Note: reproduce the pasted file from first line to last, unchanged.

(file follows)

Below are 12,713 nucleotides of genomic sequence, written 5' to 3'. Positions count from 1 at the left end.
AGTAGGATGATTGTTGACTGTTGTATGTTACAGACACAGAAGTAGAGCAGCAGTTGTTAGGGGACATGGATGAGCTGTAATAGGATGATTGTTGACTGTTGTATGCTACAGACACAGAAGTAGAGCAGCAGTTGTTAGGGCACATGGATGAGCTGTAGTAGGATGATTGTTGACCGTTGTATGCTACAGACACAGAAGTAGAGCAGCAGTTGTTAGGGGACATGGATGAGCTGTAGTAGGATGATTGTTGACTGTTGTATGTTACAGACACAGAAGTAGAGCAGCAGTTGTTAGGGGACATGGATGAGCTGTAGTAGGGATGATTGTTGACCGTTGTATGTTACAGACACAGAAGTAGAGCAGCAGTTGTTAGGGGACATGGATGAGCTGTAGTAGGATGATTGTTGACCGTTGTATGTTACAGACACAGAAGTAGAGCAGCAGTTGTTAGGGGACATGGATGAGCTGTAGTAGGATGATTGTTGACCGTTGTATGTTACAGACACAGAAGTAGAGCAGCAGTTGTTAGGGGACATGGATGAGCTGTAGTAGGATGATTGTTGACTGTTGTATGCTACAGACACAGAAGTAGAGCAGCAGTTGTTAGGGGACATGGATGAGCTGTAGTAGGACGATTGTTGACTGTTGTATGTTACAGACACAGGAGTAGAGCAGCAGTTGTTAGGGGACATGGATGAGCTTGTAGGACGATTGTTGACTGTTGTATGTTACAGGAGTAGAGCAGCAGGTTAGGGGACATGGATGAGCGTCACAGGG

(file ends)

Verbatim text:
Below are 12,713 nucleotides of genomic sequence, written 5' to 3'. Positions count from 1 at the left end.
AGTAGGATGATTGTTGACTGTTGTATGTTACAGACACAGAAGTAGAGCAGCAGTTGTTAGGGGACATGGATGAGCTGTAATAGGATGATTGTTGACTGTTGTATGCTACAGACACAGAAGTAGAGCAGCAGTTGTTAGGGCACATGGATGAGCTGTAGTAGGATGATTGTTGACCGTTGTATGCTACAGACACAGAAGTAGAGCAGCAGTTGTTAGGGGACATGGATGAGCTGTAGTAGGATGATTGTTGACTGTTGTATGTTACAGACACAGAAGTAGAGCAGCAGTTGTTAGGGGACATGGATGAGCTGTAGTAGGGATGATTGTTGACCGTTGTATGTTACAGACACAGAAGTAGAGCAGCAGTTGTTAGGGGACATGGATGAGCTGTAGTAGGATGATTGTTGACCGTTGTATGTTACAGACACAGAAGTAGAGCAGCAGTTGTTAGGGGACATGGATGAGCTGTAGTAGGATGATTGTTGACCGTTGTATGTTACAGACACAGAAGTAGAGCAGCAGTTGTTAGGGGACATGGATGAGCTGTAGTAGGATGATTGTTGACTGTTGTATGCTACAGACACAGAAGTAGAGCAGCAGTTGTTAGGGGACATGGATGAGCTGTAGTAGGACGATTGTTGACTGTTGTATGTTACAGACACAGGAGTAGAGCAGCAGTTGTTAGGGGACATGGATGAGCTTGTAGGACGATTGTTGACTGTTGTATGTTACAGGAGTAGAGCAGCAGGTTAGGGGACATGGATGAGCGTCACAGGG